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Cablegate: Siberian Oasis Balances Development and Preservation

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R 190815Z SEP 09
FM AMCONSUL YEKATERINBURG
TO SECSTATE WASHDC 1359
INFO AMEMBASSY MOSCOW
AMCONSUL ST PETERSBURG
AMCONSUL VLADIVOSTOK
AMCONSUL YEKATERINBURG

UNCLAS YEKATERINBURG 000060


DEPT FOR EUR/RUS

E.O. 12958: N/A
TAGS: ECON EPET SENV SCUL PGOV RS
SUBJECT: SIBERIAN OASIS BALANCES DEVELOPMENT AND PRESERVATION

Sensitive but Unclassified. Not for Internet distribution.

1. (SBU) Begin summary. Sustainable economic development,
environmental protection, and preservation indigenous northern
cultures were the main themes of Consul General's visit to
Khanty-Mansiysk September 14-16. The city of 70,000, which is
about 650 km northeast of Yekaterinburg and could be described
as Dubai on the Taiga, gleams with new European-style
construction, reflecting its status as the administrative
capital of Western Siberia's oil and gas region. It seeks to
promote its image as a sporting and cultural capital with its
annual international biathlon competition, annual ecological
film festival and other international gatherings. End summary.


Riding the oil boom
-------------------------
2. (SBU) On September 15, CG met with Aleksandr Filipenko, who
was reappointed Governor of the Khanty-Mansiysk Autonomous
Region by then President Vladimir Putin in 2005. Filipenko gave
a somewhat rambling introduction to his region, praising the
western companies that were active in the Western Siberian oil
fields for their reliability as partners. When asked, however,
to describe plans the region was making to prepare for the
eventual depletion of oil and gas reserves, Filipenko replied
that exploitation of fisheries and forests would provide a sound
basis for economic activity. His reply seemed out of step with
President Medvedev's recent calls for Russia to reduce its
dependence on resource-based industries. Filipenko, who at age
59 is a decade younger than the heads of other regions in
Yekaterinburg's consular district, seemed less focused and
energetic than his counterparts.

3. (SBU) In contrast, Khanty-Mansiysk Mayor Gennadiy Bukarinov,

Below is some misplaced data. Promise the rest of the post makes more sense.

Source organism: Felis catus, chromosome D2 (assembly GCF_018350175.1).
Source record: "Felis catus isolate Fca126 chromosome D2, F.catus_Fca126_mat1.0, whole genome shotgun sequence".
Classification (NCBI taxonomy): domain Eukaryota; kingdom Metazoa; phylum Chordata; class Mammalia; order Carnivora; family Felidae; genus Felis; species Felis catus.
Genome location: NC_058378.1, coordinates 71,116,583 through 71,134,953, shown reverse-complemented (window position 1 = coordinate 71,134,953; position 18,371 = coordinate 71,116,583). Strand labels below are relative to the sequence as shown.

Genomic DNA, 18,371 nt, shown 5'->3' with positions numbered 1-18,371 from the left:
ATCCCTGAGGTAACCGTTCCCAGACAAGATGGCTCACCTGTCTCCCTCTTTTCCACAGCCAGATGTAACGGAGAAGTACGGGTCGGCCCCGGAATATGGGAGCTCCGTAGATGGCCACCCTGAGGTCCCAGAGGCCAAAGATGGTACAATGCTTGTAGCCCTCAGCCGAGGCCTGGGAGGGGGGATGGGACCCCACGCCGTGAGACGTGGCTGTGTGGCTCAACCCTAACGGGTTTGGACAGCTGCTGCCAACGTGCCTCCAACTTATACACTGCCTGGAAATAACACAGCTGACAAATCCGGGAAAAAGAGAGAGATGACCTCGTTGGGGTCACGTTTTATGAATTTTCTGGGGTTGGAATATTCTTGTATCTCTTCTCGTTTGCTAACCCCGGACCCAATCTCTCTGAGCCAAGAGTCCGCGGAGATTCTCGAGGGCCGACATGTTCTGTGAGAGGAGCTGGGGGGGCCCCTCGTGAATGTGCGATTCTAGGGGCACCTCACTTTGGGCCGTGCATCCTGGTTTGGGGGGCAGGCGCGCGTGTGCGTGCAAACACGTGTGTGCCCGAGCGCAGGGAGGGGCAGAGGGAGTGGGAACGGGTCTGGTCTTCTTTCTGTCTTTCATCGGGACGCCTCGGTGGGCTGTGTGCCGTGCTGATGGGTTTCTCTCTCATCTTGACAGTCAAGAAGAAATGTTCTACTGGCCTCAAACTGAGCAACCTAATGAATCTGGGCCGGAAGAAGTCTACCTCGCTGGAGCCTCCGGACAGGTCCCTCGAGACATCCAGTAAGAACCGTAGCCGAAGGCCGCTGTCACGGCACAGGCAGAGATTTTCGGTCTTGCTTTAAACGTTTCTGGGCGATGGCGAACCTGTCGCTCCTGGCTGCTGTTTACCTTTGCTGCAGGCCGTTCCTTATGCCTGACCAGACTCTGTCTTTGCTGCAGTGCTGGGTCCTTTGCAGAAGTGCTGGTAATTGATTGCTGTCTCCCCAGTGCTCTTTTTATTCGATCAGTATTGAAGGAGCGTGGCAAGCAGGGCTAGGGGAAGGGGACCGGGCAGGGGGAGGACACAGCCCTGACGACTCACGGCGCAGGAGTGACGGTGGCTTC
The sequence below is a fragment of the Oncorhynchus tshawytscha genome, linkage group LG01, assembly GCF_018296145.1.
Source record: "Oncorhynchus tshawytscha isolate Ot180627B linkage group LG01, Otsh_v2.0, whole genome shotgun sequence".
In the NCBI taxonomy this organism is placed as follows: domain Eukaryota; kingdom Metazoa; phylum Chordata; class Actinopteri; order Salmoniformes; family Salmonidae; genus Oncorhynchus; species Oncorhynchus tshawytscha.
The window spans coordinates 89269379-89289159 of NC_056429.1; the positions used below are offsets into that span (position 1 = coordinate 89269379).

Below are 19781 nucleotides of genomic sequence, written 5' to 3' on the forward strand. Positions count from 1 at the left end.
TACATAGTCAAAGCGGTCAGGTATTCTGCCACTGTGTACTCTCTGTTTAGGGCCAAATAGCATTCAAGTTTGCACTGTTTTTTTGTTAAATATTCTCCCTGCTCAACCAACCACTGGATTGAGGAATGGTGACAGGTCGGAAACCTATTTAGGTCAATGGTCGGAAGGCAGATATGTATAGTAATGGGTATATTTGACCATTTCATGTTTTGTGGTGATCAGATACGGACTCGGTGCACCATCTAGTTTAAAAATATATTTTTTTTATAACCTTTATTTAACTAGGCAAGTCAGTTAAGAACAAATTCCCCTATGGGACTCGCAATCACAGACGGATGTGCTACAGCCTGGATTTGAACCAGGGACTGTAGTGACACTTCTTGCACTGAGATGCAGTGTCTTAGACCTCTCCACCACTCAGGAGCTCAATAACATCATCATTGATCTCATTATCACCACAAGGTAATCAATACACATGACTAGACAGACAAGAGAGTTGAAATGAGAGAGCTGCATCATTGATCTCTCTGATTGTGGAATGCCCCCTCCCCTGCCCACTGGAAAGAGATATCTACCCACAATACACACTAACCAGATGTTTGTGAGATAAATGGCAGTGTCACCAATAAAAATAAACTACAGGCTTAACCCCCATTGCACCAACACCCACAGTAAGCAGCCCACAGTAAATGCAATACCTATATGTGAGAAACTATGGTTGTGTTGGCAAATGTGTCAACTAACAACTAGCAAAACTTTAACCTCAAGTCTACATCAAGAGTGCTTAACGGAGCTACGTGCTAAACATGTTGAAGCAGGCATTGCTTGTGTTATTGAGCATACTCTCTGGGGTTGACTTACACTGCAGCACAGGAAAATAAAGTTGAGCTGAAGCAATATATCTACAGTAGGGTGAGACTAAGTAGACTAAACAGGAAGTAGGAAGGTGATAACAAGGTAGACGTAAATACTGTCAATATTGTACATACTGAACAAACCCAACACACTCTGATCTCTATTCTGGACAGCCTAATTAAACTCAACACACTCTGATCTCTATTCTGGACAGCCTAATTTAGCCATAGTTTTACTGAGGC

47, was vigorous and gregarious. According to the mayor,
Khanty-Mansiysk's population is growing rapidly from labor
migration to the north, where jobs are still relatively
plentiful, and a growing birth rate. He said the city needs to
rapidly develop its infrastructure and build new kindergartens
and elementary schools to keep up with the population boom.
Bukarinov, who was elected mayor in 2008, was obviously proud of
his city's developing reputation as an international sports and
cultural center. Khantiy-Mansiysk lies 200 km west of the oil
industry center of Surgut. It's fresh air and clean streets
reflect the area's lack of industrial development. Moreover,
parks, fountains, sports facilities, and a stunning youth art
academy gives residents of the compact city modern amenities not
found in such concentration in other Russian regions.

Balancing Development and the Environment
--------------------------------------------- -----------
4. (SBU) Concern for the northern environment was expressed by
all of the CG's interlocutors. Sergey Pikunov, Director of the
region's Department for Environmental Protection and Ecological
Safety, spoke over lunch of the importance of his work with oil
companies to prevent, mitigate, and clean up environmental
damage. He said the situation has improved dramatically in
recent years with strengthened legislation and constant
environmental monitoring. He praised western oil companies for
introducing stricter environmental controls into the Russian oil
industry. He stated that cooperation between his department and
industry is excellent and communication is constant. The
practice of gas flaring remains a major issue in the region,